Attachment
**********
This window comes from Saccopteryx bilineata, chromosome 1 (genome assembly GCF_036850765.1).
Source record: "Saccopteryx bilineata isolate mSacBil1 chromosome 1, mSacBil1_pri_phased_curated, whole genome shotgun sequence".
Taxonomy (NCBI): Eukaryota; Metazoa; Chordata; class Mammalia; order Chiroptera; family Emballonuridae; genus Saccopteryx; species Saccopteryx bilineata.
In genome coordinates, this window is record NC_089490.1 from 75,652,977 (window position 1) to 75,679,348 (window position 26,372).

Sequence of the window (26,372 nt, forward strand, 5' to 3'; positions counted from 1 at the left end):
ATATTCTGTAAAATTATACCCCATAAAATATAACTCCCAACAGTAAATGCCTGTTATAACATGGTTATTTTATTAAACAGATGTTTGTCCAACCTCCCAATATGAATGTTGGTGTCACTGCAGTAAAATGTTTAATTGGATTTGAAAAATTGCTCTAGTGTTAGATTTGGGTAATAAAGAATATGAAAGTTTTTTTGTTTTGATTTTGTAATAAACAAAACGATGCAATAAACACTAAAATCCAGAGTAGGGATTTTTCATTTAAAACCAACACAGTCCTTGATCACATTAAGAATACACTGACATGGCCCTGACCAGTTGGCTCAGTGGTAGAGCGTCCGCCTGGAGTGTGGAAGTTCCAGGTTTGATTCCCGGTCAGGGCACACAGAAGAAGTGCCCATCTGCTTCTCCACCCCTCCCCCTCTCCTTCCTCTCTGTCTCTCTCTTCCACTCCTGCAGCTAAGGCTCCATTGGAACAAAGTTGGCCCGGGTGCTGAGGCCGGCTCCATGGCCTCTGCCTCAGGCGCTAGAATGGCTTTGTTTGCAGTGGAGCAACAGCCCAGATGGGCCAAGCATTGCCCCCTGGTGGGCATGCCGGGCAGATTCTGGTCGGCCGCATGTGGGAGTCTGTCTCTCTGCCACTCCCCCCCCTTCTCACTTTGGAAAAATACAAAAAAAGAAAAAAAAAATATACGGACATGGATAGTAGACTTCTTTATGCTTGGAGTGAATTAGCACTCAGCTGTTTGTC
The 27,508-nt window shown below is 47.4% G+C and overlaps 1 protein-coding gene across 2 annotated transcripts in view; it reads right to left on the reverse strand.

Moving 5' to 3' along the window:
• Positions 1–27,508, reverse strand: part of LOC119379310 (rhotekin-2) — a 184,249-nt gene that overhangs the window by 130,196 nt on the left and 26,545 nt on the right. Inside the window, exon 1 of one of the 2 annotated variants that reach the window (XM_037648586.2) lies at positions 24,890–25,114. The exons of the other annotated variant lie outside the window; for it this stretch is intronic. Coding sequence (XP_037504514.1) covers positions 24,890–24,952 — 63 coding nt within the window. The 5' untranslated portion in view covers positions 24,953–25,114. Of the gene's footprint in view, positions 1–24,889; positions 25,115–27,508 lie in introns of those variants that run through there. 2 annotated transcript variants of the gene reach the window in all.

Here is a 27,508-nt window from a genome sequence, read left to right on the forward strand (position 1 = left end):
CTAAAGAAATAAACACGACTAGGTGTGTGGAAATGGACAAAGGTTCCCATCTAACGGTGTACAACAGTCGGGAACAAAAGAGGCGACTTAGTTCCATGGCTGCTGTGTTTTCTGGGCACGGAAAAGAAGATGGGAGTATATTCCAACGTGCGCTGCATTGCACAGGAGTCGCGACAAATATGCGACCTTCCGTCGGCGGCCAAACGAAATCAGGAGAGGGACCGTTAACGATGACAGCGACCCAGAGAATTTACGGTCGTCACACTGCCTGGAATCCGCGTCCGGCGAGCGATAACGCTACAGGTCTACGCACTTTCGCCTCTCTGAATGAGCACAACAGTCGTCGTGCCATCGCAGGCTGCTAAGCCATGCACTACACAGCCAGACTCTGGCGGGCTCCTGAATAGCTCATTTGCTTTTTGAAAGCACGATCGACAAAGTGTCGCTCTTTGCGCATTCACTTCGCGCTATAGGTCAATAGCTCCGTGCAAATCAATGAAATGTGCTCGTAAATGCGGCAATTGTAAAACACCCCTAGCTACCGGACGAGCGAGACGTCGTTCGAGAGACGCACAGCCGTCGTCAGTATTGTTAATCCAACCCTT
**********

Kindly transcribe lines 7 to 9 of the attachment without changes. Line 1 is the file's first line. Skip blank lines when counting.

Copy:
The 27,508-nt window shown below is 47.4% G+C and overlaps 1 protein-coding gene across 2 annotated transcripts in view; it reads right to left on the reverse strand.

Moving 5' to 3' along the window:
• Positions 1–27,508, reverse strand: part of LOC119379310 (rhotekin-2) — a 184,249-nt gene that overhangs the window by 130,196 nt on the left and 26,545 nt on the right. Inside the window, exon 1 of one of the 2 annotated variants that reach the window (XM_037648586.2) lies at positions 24,890–25,114. The exons of the other annotated variant lie outside the window; for it this stretch is intronic. Coding sequence (XP_037504514.1) covers positions 24,890–24,952 — 63 coding nt within the window. The 5' untranslated portion in view covers positions 24,953–25,114. Of the gene's footprint in view, positions 1–24,889; positions 25,115–27,508 lie in introns of those variants that run through there. 2 annotated transcript variants of the gene reach the window in all.